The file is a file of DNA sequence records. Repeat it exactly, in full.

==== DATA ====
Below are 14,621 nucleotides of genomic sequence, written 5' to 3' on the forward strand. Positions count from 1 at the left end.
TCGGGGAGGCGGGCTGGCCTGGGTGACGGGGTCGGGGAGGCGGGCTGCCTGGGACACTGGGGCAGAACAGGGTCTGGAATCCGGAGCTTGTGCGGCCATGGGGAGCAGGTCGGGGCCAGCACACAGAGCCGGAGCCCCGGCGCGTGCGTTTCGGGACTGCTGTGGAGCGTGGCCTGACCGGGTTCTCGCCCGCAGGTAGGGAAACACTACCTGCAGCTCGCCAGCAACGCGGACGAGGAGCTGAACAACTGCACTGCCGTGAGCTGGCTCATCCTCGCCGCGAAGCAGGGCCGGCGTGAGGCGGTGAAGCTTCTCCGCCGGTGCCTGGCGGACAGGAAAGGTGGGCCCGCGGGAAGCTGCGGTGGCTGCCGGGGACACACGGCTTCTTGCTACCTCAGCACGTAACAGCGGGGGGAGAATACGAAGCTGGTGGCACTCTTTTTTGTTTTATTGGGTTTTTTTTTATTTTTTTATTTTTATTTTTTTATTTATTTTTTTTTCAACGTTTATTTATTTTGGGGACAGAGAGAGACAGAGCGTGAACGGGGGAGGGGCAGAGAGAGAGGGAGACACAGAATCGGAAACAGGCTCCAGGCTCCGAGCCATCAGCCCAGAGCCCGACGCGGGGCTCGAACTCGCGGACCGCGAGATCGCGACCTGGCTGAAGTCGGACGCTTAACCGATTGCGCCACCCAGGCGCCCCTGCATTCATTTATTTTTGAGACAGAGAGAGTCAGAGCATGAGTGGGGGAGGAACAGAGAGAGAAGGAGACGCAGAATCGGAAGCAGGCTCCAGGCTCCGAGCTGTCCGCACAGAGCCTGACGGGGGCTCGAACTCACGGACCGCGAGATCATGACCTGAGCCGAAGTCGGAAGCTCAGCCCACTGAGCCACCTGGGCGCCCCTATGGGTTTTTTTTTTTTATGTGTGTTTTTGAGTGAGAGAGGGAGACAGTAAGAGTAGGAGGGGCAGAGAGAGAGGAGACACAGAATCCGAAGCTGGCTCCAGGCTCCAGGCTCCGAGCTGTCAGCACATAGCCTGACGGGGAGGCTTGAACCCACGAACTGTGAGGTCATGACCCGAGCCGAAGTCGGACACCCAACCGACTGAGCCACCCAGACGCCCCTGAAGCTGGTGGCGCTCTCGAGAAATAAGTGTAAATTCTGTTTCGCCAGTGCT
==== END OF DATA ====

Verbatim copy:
Below are 14,621 nucleotides of genomic sequence, written 5' to 3' on the forward strand. Positions count from 1 at the left end.
TCGGGGAGGCGGGCTGGCCTGGGTGACGGGGTCGGGGAGGCGGGCTGCCTGGGACACTGGGGCAGAACAGGGTCTGGAATCCGGAGCTTGTGCGGCCATGGGGAGCAGGTCGGGGCCAGCACACAGAGCCGGAGCCCCGGCGCGTGCGTTTCGGGACTGCTGTGGAGCGTGGCCTGACCGGGTTCTCGCCCGCAGGTAGGGAAACACTACCTGCAGCTCGCCAGCAACGCGGACGAGGAGCTGAACAACTGCACTGCCGTGAGCTGGCTCATCCTCGCCGCGAAGCAGGGCCGGCGTGAGGCGGTGAAGCTTCTCCGCCGGTGCCTGGCGGACAGGAAAGGTGGGCCCGCGGGAAGCTGCGGTGGCTGCCGGGGACACACGGCTTCTTGCTACCTCAGCACGTAACAGCGGGGGGAGAATACGAAGCTGGTGGCACTCTTTTTTGTTTTATTGGGTTTTTTTTTATTTTTTTATTTTTATTTTTTTATTTATTTTTTTTTCAACGTTTATTTATTTTGGGGACAGAGAGAGACAGAGCGTGAACGGGGGAGGGGCAGAGAGAGAGGGAGACACAGAATCGGAAACAGGCTCCAGGCTCCGAGCCATCAGCCCAGAGCCCGACGCGGGGCTCGAACTCGCGGACCGCGAGATCGCGACCTGGCTGAAGTCGGACGCTTAACCGATTGCGCCACCCAGGCGCCCCTGCATTCATTTATTTTTGAGACAGAGAGAGTCAGAGCATGAGTGGGGGAGGAACAGAGAGAGAAGGAGACGCAGAATCGGAAGCAGGCTCCAGGCTCCGAGCTGTCCGCACAGAGCCTGACGGGGGCTCGAACTCACGGACCGCGAGATCATGACCTGAGCCGAAGTCGGAAGCTCAGCCCACTGAGCCACCTGGGCGCCCCTATGGGTTTTTTTTTTTTATGTGTGTTTTTGAGTGAGAGAGGGAGACAGTAAGAGTAGGAGGGGCAGAGAGAGAGGAGACACAGAATCCGAAGCTGGCTCCAGGCTCCAGGCTCCGAGCTGTCAGCACATAGCCTGACGGGGAGGCTTGAACCCACGAACTGTGAGGTCATGACCCGAGCCGAAGTCGGACACCCAACCGACTGAGCCACCCAGACGCCCCTGAAGCTGGTGGCGCTCTCGAGAAATAAGTGTAAATTCTGTTTCGCCAGTGCT